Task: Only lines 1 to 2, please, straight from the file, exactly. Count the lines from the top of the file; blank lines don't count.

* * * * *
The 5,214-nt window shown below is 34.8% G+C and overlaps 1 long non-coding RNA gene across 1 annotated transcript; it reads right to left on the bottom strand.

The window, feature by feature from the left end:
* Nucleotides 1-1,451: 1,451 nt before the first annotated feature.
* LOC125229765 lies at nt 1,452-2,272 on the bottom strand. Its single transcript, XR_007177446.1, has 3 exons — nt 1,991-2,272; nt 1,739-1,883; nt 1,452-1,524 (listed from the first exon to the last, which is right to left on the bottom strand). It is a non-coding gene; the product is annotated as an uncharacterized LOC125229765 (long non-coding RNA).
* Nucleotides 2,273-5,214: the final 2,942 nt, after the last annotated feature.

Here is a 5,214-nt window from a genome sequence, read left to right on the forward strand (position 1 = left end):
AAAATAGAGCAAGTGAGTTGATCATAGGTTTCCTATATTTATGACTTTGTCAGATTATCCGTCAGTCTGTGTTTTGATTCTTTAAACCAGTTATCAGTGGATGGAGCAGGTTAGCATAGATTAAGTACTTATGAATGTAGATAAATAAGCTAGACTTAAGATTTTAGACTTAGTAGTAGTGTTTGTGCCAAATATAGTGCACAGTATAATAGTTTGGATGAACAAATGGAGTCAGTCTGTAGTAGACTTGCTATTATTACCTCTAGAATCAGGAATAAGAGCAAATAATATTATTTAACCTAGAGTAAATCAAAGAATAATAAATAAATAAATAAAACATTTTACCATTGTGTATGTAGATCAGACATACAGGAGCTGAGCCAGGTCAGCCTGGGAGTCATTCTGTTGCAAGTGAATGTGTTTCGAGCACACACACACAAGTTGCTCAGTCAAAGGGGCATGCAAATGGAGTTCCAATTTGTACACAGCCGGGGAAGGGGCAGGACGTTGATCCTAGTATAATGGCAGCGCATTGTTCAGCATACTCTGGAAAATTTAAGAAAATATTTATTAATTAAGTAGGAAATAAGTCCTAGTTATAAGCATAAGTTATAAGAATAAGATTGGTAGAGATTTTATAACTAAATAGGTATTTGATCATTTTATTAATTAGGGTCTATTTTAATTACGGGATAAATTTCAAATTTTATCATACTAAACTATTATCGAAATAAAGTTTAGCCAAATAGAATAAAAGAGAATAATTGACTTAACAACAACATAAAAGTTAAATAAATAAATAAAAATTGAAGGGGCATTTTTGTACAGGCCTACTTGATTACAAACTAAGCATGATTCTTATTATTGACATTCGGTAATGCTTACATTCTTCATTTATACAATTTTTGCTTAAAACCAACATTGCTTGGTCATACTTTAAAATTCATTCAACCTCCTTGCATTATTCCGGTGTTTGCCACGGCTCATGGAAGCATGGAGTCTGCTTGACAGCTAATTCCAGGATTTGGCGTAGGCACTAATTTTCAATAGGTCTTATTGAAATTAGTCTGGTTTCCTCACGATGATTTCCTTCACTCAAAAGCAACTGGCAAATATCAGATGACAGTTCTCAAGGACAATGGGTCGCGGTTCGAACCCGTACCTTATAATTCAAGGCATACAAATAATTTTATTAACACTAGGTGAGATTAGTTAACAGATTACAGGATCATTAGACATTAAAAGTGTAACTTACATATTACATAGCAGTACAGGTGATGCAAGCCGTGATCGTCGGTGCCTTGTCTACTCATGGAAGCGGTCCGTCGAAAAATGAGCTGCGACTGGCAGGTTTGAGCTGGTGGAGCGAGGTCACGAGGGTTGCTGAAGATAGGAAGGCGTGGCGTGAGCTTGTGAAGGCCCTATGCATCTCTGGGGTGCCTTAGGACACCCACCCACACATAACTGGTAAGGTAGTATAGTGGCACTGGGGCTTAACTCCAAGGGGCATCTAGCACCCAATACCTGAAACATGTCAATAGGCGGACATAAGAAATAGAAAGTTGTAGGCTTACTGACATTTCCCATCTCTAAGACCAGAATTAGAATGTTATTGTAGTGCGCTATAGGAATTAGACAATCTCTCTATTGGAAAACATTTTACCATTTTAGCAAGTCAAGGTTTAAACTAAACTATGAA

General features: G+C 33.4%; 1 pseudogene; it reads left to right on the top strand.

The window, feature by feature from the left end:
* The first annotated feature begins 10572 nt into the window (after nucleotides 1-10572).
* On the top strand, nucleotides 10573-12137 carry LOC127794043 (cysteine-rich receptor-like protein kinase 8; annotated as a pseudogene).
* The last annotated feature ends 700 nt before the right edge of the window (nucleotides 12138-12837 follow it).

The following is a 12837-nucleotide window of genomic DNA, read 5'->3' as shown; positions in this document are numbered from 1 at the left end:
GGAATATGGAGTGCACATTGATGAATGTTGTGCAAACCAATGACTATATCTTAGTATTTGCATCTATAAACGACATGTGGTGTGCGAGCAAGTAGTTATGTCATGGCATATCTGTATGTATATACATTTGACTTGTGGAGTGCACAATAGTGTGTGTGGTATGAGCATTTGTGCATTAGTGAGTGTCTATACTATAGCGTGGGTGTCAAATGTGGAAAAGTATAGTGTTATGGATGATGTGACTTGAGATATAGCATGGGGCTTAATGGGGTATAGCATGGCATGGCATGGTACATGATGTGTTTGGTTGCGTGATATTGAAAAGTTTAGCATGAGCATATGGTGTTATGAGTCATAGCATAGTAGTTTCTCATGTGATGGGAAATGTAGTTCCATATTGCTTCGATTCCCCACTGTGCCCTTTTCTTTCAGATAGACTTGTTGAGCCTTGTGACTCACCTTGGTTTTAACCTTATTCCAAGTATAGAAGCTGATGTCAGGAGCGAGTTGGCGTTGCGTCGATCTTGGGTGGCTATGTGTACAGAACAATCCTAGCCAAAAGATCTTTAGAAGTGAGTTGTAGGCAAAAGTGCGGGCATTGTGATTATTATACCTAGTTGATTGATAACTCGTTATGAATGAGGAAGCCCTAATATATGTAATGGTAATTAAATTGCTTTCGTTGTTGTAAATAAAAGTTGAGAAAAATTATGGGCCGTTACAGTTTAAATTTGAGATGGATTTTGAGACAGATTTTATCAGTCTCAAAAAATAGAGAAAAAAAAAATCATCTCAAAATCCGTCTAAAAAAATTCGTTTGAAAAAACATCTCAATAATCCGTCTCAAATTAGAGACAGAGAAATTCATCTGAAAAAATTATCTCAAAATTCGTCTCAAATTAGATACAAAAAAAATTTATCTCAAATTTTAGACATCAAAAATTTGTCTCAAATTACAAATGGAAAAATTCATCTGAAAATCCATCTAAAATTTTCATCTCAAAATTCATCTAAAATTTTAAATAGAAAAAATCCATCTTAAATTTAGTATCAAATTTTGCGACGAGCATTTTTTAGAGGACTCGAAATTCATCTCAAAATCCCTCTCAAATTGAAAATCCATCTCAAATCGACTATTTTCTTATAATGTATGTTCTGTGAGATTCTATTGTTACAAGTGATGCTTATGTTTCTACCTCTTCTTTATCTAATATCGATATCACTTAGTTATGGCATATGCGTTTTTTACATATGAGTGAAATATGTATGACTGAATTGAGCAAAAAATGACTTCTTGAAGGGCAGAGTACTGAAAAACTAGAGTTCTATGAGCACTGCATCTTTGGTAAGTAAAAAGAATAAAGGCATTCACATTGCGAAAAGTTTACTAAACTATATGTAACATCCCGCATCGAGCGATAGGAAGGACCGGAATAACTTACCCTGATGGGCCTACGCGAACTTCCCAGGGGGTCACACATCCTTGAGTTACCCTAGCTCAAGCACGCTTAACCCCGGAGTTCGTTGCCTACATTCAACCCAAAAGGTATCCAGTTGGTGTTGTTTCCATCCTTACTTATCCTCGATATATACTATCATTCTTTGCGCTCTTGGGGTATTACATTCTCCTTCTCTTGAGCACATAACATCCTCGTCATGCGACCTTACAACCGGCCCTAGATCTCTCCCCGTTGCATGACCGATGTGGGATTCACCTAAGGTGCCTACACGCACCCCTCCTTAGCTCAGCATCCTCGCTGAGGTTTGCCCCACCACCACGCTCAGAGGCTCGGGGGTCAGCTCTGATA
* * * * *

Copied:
The 5,214-nt window shown below is 34.8% G+C and overlaps 1 long non-coding RNA gene across 1 annotated transcript; it reads right to left on the bottom strand.

The window, feature by feature from the left end: